With even more ‘data entry’ experience, I got another job through a third temp agency in the new year working for a health insurance company as a ‘Data Entry Specialist’. It was amazing how similar all three interviews were and how they only seemed like a formality, although the agency offices got nicer each time and my interview technique more professional. The assignment was for three weeks and I did all the work in two days but they noticed I knew how to use a computer and decided to keep me around until I found the architecture position I gave the impression I was passionate about finding. Soon I had developed a new system for storing all their client information. I wore a blazer and took international conference calls, although a good part of each day was spent reteaching older employees how to use Excel and trying to prevent them from messing up my new system.

 

Graduate Architect, Architect’s Office, June 2013 to Present:

While working the last two temp jobs I had put together a portfolio and was mailing them out in large numbers to every architecture firm that looked interesting or tolerable or as though they might hire someone like me. In the end, I wrote more than 50 individual cover letters, spent a couple hundred dollars printing portfolios, and received only a handful of actual rejections and one lone interview.

I said I had a doctor’s appointment, took the bus to the suburbs, and spent the majority of the interview explaining pages of pretty and unbuildable architectural drawings to a disinterest and musky smelling boss. I had not heard anything after a week and emailed inquiring. A few hours later I received a formal offer, which felt like it never would have come had I not made the first move. I have been here for nine months. I hear we are the cheapest firm in town, our building looks like it might fall down, and my boss possesses some of the worst teeth and hair I’ve ever seen. A colleague in close proximity breathes loudly, frequently farts, regularly burns his gluten-free bread in the toaster beside his desk and has recently gotten into arrhythmic desk drumming. Nevertheless, I feel okay arriving each morning and leaving each evening; it feels good to say I’m working as an architect and I have learned a lot despite not having yet unearthed any real passion.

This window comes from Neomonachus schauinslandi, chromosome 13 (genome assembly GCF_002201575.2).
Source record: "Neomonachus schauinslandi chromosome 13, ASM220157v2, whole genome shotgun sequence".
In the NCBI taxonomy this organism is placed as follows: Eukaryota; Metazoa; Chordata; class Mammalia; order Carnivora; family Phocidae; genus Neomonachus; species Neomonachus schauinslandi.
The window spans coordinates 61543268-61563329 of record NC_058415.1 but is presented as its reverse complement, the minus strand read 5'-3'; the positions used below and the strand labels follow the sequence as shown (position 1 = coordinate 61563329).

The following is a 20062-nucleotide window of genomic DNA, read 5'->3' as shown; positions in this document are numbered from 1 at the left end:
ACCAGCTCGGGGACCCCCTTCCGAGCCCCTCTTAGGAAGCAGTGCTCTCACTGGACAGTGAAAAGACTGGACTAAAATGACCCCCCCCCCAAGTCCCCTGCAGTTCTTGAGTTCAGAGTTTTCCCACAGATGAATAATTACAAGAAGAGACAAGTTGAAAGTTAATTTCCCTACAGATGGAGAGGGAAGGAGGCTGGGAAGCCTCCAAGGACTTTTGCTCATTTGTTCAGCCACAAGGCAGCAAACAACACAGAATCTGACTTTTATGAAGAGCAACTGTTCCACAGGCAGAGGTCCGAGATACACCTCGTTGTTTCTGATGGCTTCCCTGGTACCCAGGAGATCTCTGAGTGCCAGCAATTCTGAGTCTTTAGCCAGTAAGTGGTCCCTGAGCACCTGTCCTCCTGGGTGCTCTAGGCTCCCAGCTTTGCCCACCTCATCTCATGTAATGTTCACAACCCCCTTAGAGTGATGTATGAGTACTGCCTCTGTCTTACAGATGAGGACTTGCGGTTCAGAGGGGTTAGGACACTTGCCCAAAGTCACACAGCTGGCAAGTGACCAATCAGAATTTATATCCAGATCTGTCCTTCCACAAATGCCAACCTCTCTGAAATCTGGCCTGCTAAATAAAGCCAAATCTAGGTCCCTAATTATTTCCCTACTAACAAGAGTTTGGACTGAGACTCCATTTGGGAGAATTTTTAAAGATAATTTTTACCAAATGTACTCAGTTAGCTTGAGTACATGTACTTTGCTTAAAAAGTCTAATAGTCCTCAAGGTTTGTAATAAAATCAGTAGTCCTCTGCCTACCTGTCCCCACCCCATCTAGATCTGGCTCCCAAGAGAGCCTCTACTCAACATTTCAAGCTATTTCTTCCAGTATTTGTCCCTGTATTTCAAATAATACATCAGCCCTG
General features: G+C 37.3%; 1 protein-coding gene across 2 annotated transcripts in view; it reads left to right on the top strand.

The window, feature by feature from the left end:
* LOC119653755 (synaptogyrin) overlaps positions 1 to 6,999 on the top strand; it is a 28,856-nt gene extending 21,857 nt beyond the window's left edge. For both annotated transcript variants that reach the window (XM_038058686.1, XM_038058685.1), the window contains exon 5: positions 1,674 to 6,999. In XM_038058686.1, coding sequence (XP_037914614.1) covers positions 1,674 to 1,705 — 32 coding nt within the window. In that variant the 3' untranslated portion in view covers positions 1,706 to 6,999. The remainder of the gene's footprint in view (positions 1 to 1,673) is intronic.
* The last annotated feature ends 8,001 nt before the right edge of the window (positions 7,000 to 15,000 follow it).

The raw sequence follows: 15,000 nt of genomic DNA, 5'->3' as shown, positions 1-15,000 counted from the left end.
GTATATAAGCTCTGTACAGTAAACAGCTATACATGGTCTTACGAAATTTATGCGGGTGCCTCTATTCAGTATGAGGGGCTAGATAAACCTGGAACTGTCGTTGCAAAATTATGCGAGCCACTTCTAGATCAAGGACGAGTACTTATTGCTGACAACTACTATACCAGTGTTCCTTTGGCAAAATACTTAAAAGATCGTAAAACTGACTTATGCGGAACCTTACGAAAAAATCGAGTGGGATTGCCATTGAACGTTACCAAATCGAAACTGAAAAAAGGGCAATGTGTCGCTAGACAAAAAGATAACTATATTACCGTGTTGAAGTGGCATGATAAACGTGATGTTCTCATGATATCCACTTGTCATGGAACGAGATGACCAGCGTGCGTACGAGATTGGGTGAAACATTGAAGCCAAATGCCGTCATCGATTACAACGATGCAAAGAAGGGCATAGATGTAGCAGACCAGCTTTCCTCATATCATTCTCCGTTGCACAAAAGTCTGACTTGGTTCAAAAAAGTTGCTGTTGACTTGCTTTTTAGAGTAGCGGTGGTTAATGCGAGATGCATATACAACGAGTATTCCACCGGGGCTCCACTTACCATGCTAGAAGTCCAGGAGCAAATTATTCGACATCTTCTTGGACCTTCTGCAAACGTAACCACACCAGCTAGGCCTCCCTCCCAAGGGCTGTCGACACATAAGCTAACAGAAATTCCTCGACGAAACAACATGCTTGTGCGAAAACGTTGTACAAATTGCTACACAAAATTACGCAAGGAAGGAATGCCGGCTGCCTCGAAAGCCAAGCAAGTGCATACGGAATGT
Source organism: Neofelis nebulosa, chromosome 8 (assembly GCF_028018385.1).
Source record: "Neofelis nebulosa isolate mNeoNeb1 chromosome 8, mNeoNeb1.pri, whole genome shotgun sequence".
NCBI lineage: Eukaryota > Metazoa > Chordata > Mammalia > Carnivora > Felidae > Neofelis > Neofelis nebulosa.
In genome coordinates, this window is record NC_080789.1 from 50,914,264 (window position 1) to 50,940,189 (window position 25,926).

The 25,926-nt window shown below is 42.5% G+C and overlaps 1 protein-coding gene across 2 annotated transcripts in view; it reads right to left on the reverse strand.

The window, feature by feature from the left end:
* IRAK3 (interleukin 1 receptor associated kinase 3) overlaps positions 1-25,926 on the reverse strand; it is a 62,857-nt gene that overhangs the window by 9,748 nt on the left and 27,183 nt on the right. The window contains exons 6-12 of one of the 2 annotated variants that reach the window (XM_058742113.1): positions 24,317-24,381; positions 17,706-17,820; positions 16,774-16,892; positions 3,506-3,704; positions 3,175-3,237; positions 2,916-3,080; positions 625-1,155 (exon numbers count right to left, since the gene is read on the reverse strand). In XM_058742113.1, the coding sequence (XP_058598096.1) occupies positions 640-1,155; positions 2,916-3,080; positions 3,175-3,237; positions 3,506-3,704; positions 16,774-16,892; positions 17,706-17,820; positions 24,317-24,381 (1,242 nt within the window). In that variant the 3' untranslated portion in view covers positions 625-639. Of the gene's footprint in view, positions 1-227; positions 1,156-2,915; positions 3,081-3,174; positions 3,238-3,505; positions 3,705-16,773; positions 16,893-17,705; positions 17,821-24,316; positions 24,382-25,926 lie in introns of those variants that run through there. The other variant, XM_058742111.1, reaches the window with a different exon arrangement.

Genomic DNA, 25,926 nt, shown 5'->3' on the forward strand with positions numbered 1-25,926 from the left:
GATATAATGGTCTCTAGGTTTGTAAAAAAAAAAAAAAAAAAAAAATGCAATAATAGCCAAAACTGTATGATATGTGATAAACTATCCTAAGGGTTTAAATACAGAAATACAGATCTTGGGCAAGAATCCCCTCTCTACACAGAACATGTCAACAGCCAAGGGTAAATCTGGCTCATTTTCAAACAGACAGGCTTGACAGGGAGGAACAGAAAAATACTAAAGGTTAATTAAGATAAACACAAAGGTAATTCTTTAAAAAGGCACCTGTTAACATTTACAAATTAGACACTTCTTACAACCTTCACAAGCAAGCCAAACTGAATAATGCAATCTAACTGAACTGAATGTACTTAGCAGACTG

I plan to resign in three months and move to Berlin for a year. My great-uncle’s estate left me enough during my last year at university that I can do this without really needing to work while there. I wanted a year of professional architecture experience before I left so I am only a year and a half behind schedule. I’m unsure what I’ll do when I get back, although I do know I’d rather draw old buildings than design new ones. In any case, I’m hopeful it won’t take 50 portfolios and a year a half of looking to get another job doing what I borrowed $35,000 and spent five years studying to become qualified to do.

 

DG Anderson is a graduate architect and artist living in Wellington, New Zealand. His work can be found here: http://cargocollective.com/dg-anderson

Photo: punktoad

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4 Comments / Post A Comment

francesfrances (#1,522)

Cool, just gonna go drown myself in a well now.

The last sentence of this post is so depressing. Your trajectory is not, because it’s so normal and so universal. I want to sent it to a friend and say, “It’s totally fine that you are temping.” but I’d feel like a patronizing jerk, which is how I felt last night when we were discussing his temp job and I said, “You know, that sounds good! The medical supply industry is actually really big! You can leverage this.”

What I want to know is, what happens after the temping? What happens after Berlin? Are we all just waiting to retire, and if so, how many of us know what we’re waiting to retire from? I sure don’t.

boogers mcgee (#4,474)

Real talk, somewhat tangentially related to this (at best): who would still suggest to a person that they go after a master’s degree? I currently have a BS in Economics, and am looking to get out of the finance field, but am still hazy as to exactly what my “dream job” is. At 31. Still don’t know what I wanna be when I grow up.
It seems like a master’s isn’t exactly the smartest way to go about figuring that out, of course, but I’m in a job that would support me going back to school and they are aware that I don’t see myself in this position forever. How the hell did everyone figure out what they want to do with their lives? Is it still smart for a person to drop tens of thousands of dollars on a master’s degree when she could, theoretically and with significant gathering of willpower, get a position without one?

Megano (#739)

I’m a Canadian architect working in the US, and this left me a little confused. One of the sometimes frustrating and sometimes rewarding parts of getting a Masters in Architecture and trying to work in the field is becoming a member of the professional association, taking classes, and going to meet & greets to find work. You took 14 months to put together a portfolio? You worked two data entry jobs before applying for work as a graduate? It seems like maybe there is something other than lack of work driving your decisions, and I wish we could learn more about that.

Susan Tidebeck (#5,691)

Way to go, Digitization Technician! I loved the 3pm to 11pm shift working as a darkroom gopher at a typesetting company. We would visit happy hour during our lunch break too! Then we would close the bars after we got out of work at 11pm and sleep it off until noon or 1:00 the next day. We were young aspiring alcoholics savoring the idiotic hilarity of each day in a soon-to-be-defunct industry. It was the best year of my life.